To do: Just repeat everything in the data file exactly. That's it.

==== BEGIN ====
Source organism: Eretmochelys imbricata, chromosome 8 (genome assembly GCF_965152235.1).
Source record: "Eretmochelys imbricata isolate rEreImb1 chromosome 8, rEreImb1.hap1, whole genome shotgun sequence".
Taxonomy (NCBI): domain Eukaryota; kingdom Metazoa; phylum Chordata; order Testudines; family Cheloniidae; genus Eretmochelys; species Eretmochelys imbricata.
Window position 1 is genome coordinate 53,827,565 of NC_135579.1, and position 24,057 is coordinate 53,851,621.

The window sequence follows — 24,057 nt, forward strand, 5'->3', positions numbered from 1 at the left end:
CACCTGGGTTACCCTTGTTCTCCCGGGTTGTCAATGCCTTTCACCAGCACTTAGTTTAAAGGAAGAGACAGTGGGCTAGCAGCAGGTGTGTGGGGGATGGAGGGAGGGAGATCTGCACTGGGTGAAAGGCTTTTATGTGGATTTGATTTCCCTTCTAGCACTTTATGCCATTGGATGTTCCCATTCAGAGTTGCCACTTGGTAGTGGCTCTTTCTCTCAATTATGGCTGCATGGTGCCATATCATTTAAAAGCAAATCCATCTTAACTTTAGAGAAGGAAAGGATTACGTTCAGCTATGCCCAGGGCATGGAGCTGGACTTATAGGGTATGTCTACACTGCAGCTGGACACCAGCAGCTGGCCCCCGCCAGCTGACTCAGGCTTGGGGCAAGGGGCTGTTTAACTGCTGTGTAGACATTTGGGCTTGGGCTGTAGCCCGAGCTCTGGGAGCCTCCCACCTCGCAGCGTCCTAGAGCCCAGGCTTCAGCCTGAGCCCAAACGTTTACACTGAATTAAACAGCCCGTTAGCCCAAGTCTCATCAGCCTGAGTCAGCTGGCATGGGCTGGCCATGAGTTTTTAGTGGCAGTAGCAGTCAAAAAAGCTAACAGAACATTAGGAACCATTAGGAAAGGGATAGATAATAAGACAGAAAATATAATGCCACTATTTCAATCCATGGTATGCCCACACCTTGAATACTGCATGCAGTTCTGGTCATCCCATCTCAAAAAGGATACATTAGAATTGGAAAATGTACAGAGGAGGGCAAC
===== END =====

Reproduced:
Source organism: Eretmochelys imbricata, chromosome 8 (genome assembly GCF_965152235.1).
Source record: "Eretmochelys imbricata isolate rEreImb1 chromosome 8, rEreImb1.hap1, whole genome shotgun sequence".
Taxonomy (NCBI): domain Eukaryota; kingdom Metazoa; phylum Chordata; order Testudines; family Cheloniidae; genus Eretmochelys; species Eretmochelys imbricata.
Window position 1 is genome coordinate 53,827,565 of NC_135579.1, and position 24,057 is coordinate 53,851,621.

The window sequence follows — 24,057 nt, forward strand, 5'->3', positions numbered from 1 at the left end:
CACCTGGGTTACCCTTGTTCTCCCGGGTTGTCAATGCCTTTCACCAGCACTTAGTTTAAAGGAAGAGACAGTGGGCTAGCAGCAGGTGTGTGGGGGATGGAGGGAGGGAGATCTGCACTGGGTGAAAGGCTTTTATGTGGATTTGATTTCCCTTCTAGCACTTTATGCCATTGGATGTTCCCATTCAGAGTTGCCACTTGGTAGTGGCTCTTTCTCTCAATTATGGCTGCATGGTGCCATATCATTTAAAAGCAAATCCATCTTAACTTTAGAGAAGGAAAGGATTACGTTCAGCTATGCCCAGGGCATGGAGCTGGACTTATAGGGTATGTCTACACTGCAGCTGGACACCAGCAGCTGGCCCCCGCCAGCTGACTCAGGCTTGGGGCAAGGGGCTGTTTAACTGCTGTGTAGACATTTGGGCTTGGGCTGTAGCCCGAGCTCTGGGAGCCTCCCACCTCGCAGCGTCCTAGAGCCCAGGCTTCAGCCTGAGCCCAAACGTTTACACTGAATTAAACAGCCCGTTAGCCCAAGTCTCATCAGCCTGAGTCAGCTGGCATGGGCTGGCCATGAGTTTTTAGTGGCAGTAGCAGTCAAAAAAGCTAACAGAACATTAGGAACCATTAGGAAAGGGATAGATAATAAGACAGAAAATATAATGCCACTATTTCAATCCATGGTATGCCCACACCTTGAATACTGCATGCAGTTCTGGTCATCCCATCTCAAAAAGGATACATTAGAATTGGAAAATGTACAGAGGAGGGCAAC